34 Types of Gong Music The palabunibunyan is a complete gong ensemble which includes the dabakan, the only instrument which is not a gong. The dabakan is a drum made from a hollowed tree trunk and with goat skin being used for the head of the drum. Feasts, official functions, and family celebrations are usually accompanied by the palabunibunyan playing.

35 Filipino Folk Music The Harana and Kundiman are lyrical songs popular in the Philippine Islands dating back to the Spanish period. Harana are traditional courtship songs in the Mexican-Spanish tradition based on the habanera rhythm Kundiman is also characterized by a minor key at the beginning and shifts to a major key in the second half. Its lyrics depict a romantic theme, usually portraying love, passion, or sadness.

36 Filipino Folk Music The Tinikling is a Philippine dance which involves two individual performers hitting bamboo poles, using them to beat, tap, and slide on the ground, and against each other in co-ordination with one or more dancers who steps over, and in between poles. The Cariñosa (meaning loving or affectionate one), is a Philippine national dance where the fan, and handkerchief plays an instrument role as it places the couple in romance scenario. The Cariñosa is accompanied with Hispanic music, and language The Rondalla is performed on ensembles comprising mandolin instruments of various sizes called banduria. Other instruments including guitars, are also performed.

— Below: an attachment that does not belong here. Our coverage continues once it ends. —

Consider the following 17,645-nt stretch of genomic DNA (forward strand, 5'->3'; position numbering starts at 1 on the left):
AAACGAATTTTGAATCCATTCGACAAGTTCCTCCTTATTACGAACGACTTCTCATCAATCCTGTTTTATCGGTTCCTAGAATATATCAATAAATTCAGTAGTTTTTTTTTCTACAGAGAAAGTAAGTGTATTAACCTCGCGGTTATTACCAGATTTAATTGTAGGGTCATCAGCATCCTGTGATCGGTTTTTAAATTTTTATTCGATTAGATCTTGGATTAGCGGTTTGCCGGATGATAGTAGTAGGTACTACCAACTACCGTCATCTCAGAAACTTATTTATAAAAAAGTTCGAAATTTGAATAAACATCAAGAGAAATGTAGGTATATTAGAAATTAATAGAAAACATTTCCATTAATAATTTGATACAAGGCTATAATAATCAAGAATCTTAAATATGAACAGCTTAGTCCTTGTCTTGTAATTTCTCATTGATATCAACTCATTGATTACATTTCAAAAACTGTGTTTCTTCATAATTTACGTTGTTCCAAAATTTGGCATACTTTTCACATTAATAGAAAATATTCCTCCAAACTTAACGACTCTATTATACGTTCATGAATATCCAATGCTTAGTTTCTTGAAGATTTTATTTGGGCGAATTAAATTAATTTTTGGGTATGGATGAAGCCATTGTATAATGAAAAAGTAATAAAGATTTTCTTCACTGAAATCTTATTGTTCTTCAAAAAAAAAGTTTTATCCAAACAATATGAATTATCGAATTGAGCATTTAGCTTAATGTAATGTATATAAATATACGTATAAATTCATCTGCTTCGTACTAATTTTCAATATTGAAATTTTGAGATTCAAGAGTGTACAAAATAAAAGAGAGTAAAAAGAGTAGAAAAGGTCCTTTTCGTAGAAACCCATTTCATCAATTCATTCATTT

37 Original Pilipino Music
Original Pilipino Music, now more commonly termed Original Pinoy Music or Original Philippine Music or OPM for short, originally referred only to Philippine pop songs, particularly ballads, such as those popular after the collapse of its predecessor, the Manila Sound in the late 1970s, up until the present. From its inception, OPM has been centered in Manila, where Tagalog, and English are the dominant languages. Other language groups, despite making music in their native languages, have not been recognized as OPM.

38 OPM 1980s 1990s, 1990s Current,